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This article addresses a study of the long-term effects of Direct Instruction on students when they are in the fifth and sixth grade. Students who graduated from a 3-year Direct Instruction Follow Through program were tested using the Reading subtest of the Wide Range Achievement Test and all subtests of the Intermediate Form of the Metropolitan Achievement Test. Test results were compared to local comparison groups. Five sites from across the country were included in the study. Results indicated low-income direct instruction students demonstrated greater achievement than comparison students. These students continued to outperform the local comparison groups in the fifth and sixth grades. The strongest evidence was present in the results of the WRAT reading section, MAT spelling section, and MAT math section. However students’ achievement relatively decreased 3 years after leaving Follow Through in comparison to national norms. (Copyright © 2013, National Institute for Direct Instruction (NIFDI). All rights reserved).
This article examines a study on the effects of the behavior modification program Rules, Ignoring Inappropriate Behaviors, and showing Approval for Appropriate Behavior on student behavior in two classrooms. Two students from a second grade class and one student from a kindergarten were selected to be observed in the study because they had previously displayed behavior problems in class. After establishing baseline data, Rules, Ignoring, and Approval conditions were introduced one at a time. In the second grade classroom a reversal of classroom conditions were installed as a final stage to the study in order to replicate baseline conditions. Results indicated reinforcing classroom rules alone had little effect on classroom behavior. The second stage of Ignoring Inappropriate Behaviors produced inconsistent results, but results of the third stage when the combination of Ignoring Inappropriate Behaviors and showing Approval for Appropriate Behavior was very effective in improving classroom behavior. Additionally teacher and observer comments indicated significant changes in the behavior of the entire classroom and in the teachers’ enjoyment of their classes. (Copyright © 2013, National Institute for Direct Instruction (NIFDI). All rights reserved).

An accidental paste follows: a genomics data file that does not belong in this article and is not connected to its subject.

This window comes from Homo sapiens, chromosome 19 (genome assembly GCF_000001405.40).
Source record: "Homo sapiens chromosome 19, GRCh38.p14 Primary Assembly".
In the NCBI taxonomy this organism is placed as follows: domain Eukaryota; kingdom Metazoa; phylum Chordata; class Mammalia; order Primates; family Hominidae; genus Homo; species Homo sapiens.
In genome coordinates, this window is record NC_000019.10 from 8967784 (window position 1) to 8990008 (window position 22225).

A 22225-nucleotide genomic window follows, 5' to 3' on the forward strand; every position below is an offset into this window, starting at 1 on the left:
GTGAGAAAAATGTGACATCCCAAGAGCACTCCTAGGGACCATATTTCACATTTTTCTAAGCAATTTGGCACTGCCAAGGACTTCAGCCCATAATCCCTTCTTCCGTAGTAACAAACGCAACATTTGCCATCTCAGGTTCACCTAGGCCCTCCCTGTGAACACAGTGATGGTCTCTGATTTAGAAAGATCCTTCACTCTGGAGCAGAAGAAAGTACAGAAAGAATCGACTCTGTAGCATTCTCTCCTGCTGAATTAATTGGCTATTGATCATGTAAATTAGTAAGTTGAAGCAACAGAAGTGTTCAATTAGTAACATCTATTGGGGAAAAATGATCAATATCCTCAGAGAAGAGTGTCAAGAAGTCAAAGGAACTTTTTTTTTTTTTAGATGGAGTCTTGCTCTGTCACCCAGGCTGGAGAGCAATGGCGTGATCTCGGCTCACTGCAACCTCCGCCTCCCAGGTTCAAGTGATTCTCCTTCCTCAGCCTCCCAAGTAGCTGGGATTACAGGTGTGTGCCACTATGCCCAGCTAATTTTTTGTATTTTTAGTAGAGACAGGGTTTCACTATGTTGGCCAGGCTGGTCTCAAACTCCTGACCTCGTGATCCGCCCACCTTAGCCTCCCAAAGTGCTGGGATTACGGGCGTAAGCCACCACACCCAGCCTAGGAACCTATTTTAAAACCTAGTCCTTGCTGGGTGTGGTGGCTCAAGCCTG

This article discusses the primary characteristics of the Direct Instruction model, the effects that this model had produced in Project Follow Through, and the implications of delivering systematic instruction to economically disadvantaged students. (Copyright © 2011, National Institute for Direct Instruction (NIFDI). All rights reserved).
Following the death of Wesley Becker, Engelmann reflects on Becker’s career and his relationship with him. Engelmann covers his early professional relationship with Becker beginning in the 1960s at the University of Illinois. He praises Becker’s disciplined work habits, determination to succeed in the face of adversity, passion for educating children, and many professional accomplishments. (Copyright © 2013, National Institute for Direct Instruction (NIFDI). All rights reserved).